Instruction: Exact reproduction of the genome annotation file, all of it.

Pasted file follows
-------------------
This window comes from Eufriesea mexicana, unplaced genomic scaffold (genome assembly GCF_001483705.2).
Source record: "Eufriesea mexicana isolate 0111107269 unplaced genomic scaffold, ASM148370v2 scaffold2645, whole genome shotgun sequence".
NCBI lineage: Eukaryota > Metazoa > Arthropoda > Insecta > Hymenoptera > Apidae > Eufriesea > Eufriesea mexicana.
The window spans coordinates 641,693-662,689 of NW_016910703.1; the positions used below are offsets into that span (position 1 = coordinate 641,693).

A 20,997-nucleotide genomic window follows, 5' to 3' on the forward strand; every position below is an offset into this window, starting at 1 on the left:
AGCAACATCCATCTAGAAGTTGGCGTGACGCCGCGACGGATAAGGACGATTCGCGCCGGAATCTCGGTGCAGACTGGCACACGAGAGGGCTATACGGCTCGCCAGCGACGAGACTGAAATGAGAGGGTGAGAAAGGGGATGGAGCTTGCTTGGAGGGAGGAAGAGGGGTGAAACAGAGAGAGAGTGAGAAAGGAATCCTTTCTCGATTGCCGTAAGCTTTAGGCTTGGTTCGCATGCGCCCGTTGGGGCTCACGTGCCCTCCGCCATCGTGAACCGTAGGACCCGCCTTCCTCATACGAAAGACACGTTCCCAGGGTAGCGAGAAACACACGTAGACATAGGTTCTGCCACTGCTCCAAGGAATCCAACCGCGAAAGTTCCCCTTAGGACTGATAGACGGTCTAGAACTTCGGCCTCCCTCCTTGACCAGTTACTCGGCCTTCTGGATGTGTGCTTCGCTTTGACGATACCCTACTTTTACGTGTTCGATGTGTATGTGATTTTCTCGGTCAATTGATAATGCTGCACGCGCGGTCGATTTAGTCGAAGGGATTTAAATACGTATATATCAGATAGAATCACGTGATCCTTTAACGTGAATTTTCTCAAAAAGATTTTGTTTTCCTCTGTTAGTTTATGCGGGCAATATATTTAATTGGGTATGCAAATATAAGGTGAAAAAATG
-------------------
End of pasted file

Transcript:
This window comes from Eufriesea mexicana, unplaced genomic scaffold (genome assembly GCF_001483705.2).
Source record: "Eufriesea mexicana isolate 0111107269 unplaced genomic scaffold, ASM148370v2 scaffold2645, whole genome shotgun sequence".
NCBI lineage: Eukaryota > Metazoa > Arthropoda > Insecta > Hymenoptera > Apidae > Eufriesea > Eufriesea mexicana.
The window spans coordinates 641,693-662,689 of NW_016910703.1; the positions used below are offsets into that span (position 1 = coordinate 641,693).

A 20,997-nucleotide genomic window follows, 5' to 3' on the forward strand; every position below is an offset into this window, starting at 1 on the left:
AGCAACATCCATCTAGAAGTTGGCGTGACGCCGCGACGGATAAGGACGATTCGCGCCGGAATCTCGGTGCAGACTGGCACACGAGAGGGCTATACGGCTCGCCAGCGACGAGACTGAAATGAGAGGGTGAGAAAGGGGATGGAGCTTGCTTGGAGGGAGGAAGAGGGGTGAAACAGAGAGAGAGTGAGAAAGGAATCCTTTCTCGATTGCCGTAAGCTTTAGGCTTGGTTCGCATGCGCCCGTTGGGGCTCACGTGCCCTCCGCCATCGTGAACCGTAGGACCCGCCTTCCTCATACGAAAGACACGTTCCCAGGGTAGCGAGAAACACACGTAGACATAGGTTCTGCCACTGCTCCAAGGAATCCAACCGCGAAAGTTCCCCTTAGGACTGATAGACGGTCTAGAACTTCGGCCTCCCTCCTTGACCAGTTACTCGGCCTTCTGGATGTGTGCTTCGCTTTGACGATACCCTACTTTTACGTGTTCGATGTGTATGTGATTTTCTCGGTCAATTGATAATGCTGCACGCGCGGTCGATTTAGTCGAAGGGATTTAAATACGTATATATCAGATAGAATCACGTGATCCTTTAACGTGAATTTTCTCAAAAAGATTTTGTTTTCCTCTGTTAGTTTATGCGGGCAATATATTTAATTGGGTATGCAAATATAAGGTGAAAAAATG